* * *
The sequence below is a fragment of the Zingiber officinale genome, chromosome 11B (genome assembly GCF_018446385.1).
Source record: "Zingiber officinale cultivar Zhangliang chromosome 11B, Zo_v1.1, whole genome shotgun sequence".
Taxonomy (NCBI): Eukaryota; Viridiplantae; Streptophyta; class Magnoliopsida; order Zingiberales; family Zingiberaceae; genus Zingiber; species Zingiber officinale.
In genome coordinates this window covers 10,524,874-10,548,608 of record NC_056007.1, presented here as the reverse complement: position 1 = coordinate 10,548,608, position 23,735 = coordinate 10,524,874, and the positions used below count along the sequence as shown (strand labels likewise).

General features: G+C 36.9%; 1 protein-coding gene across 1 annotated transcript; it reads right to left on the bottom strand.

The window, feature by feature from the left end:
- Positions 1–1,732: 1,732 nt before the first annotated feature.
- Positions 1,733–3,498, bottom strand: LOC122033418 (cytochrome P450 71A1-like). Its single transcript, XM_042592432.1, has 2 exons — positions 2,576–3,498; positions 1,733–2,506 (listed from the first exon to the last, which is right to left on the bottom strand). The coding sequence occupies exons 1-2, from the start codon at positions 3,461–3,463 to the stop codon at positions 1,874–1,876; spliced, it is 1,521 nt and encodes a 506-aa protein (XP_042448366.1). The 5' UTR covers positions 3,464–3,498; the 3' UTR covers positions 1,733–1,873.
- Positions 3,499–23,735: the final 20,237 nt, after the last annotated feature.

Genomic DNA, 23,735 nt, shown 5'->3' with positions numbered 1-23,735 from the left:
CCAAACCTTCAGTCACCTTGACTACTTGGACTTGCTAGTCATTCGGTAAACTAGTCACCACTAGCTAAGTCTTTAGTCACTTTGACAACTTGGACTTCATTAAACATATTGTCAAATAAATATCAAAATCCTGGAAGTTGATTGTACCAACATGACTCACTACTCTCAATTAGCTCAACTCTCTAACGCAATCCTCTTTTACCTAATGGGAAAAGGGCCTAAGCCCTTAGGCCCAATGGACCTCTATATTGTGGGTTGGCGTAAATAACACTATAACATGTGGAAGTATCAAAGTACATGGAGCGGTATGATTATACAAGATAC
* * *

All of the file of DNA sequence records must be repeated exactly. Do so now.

The sequence below is a fragment of the Zingiber officinale genome, chromosome 11B (genome assembly GCF_018446385.1).
Source record: "Zingiber officinale cultivar Zhangliang chromosome 11B, Zo_v1.1, whole genome shotgun sequence".
Taxonomy (NCBI): Eukaryota; Viridiplantae; Streptophyta; class Magnoliopsida; order Zingiberales; family Zingiberaceae; genus Zingiber; species Zingiber officinale.
In genome coordinates this window covers 10,524,874-10,548,608 of record NC_056007.1, presented here as the reverse complement: position 1 = coordinate 10,548,608, position 23,735 = coordinate 10,524,874, and the positions used below count along the sequence as shown (strand labels likewise).

General features: G+C 36.9%; 1 protein-coding gene across 1 annotated transcript; it reads right to left on the bottom strand.

The window, feature by feature from the left end:
- Positions 1–1,732: 1,732 nt before the first annotated feature.
- Positions 1,733–3,498, bottom strand: LOC122033418 (cytochrome P450 71A1-like). Its single transcript, XM_042592432.1, has 2 exons — positions 2,576–3,498; positions 1,733–2,506 (listed from the first exon to the last, which is right to left on the bottom strand). The coding sequence occupies exons 1-2, from the start codon at positions 3,461–3,463 to the stop codon at positions 1,874–1,876; spliced, it is 1,521 nt and encodes a 506-aa protein (XP_042448366.1). The 5' UTR covers positions 3,464–3,498; the 3' UTR covers positions 1,733–1,873.
- Positions 3,499–23,735: the final 20,237 nt, after the last annotated feature.

Genomic DNA, 23,735 nt, shown 5'->3' with positions numbered 1-23,735 from the left:
CCAAACCTTCAGTCACCTTGACTACTTGGACTTGCTAGTCATTCGGTAAACTAGTCACCACTAGCTAAGTCTTTAGTCACTTTGACAACTTGGACTTCATTAAACATATTGTCAAATAAATATCAAAATCCTGGAAGTTGATTGTACCAACATGACTCACTACTCTCAATTAGCTCAACTCTCTAACGCAATCCTCTTTTACCTAATGGGAAAAGGGCCTAAGCCCTTAGGCCCAATGGACCTCTATATTGTGGGTTGGCGTAAATAACACTATAACATGTGGAAGTATCAAAGTACATGGAGCGGTATGATTATACAAGATAC